This is the second book in the futuristic Juno series written by popular kiwi author Fleur Beale. The first book, Juno of Taris, won the Esther Glen Award in the 2009 LIANZA Children's Book Awards. Fierce September follows the lives of the 500 Tarians rescued from their failing dome by the ship from Aotearoa. The leader of the rescue mission, Willem Brasted, shows a keen interest in sisters Juno and Hera and their telepathic abilities. Hera's insight saves the ship from a terrorist plot but nothing can help the refugees when a pandemic hits the country just days after they land.
Fierce September (Random House, 2010)
   The whole country shuts down under quarantine laws which make life stressful for the people of Taris. They had hoped for a life of freedom. The Tarians are blamed for the disease outbreak and animosity towards them esculates. Juno and her friends are able to tap into the new technology available and attempt to thwart the hate campaign that is raging against them.
   This book doesn't fit the theme of an island story as neatly as its predecessor, however it still has a strong and engaging plot. The mystery of who is behind the hate campaign holds the reader till the end and makes it a well plotted thriller.
   I feel that if you haven't read the first book you may struggle with the huge list of characters. There are genuine blog sites listed at the end of each chapter, which is a good way of connecting with computer savvy readers who want to interact more with the story. I must say I enjoyed this book a lot. It's a pacey read and has relevance in our current political climate where assylum seekers are treated so badly.

Monday, February 14, 2011

Counting the Stars by Gavin Bishop

Counting the Stars (Random House, 2009)
   Counting the Stars is the latest book of Maori Myths from talented author illustrator Gavin Bishop. His simple yet effective style is maintained in this book with terrific, if sometimes scary, drawings. I must admit the picture of Kae sleeping with two pieces of paua on his closed eyes was alarming.  However Bishop's bold, broad strokes depict Maori designs wonderfully.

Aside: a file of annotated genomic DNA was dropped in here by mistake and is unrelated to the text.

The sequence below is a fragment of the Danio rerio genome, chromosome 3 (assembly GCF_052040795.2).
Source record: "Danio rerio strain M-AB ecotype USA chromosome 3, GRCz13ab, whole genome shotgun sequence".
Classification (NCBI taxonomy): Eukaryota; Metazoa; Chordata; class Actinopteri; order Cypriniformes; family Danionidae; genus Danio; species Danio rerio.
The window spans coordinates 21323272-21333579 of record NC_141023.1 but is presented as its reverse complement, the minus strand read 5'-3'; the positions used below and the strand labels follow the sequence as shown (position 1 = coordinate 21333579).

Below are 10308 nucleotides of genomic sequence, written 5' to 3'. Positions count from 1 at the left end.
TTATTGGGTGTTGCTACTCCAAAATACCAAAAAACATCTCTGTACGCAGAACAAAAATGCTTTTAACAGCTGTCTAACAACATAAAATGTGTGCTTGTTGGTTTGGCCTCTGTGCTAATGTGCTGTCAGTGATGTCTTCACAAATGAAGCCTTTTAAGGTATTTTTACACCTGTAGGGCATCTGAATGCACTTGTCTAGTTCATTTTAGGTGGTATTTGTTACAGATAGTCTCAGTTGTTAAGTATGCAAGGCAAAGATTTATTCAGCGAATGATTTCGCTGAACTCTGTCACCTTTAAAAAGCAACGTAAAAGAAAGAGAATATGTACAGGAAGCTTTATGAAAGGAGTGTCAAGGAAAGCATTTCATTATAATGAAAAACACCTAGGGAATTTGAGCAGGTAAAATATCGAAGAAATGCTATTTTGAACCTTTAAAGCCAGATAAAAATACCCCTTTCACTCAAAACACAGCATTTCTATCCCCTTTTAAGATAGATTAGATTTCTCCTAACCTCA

Again some pages are quite dark and gloomy, particularly in the creation myth at the start, but for the most part the pictures are colourful and busy and had my kids talking.
   There are four myths in this book and my favourite was 'The Battle of the Birds'. After reading Skydancer by Witi Ihimaera, this story was like an old friend.

Wednesday, February 9, 2011

Study Notes: Character

By now PSSC students should be reading their assigned novel or non-fiction book. If not, I'm sure your teachers will be organising it by the end of the month. With so much work to do in PSSC it really is important to read your set book as soon as possible. Even a few pages a night is better than nothing at all. Once you are through the first three chapters it's good to pause and make a few notes about the central character. Getting to know the main characters, their motivations and relationships with other characters is vital.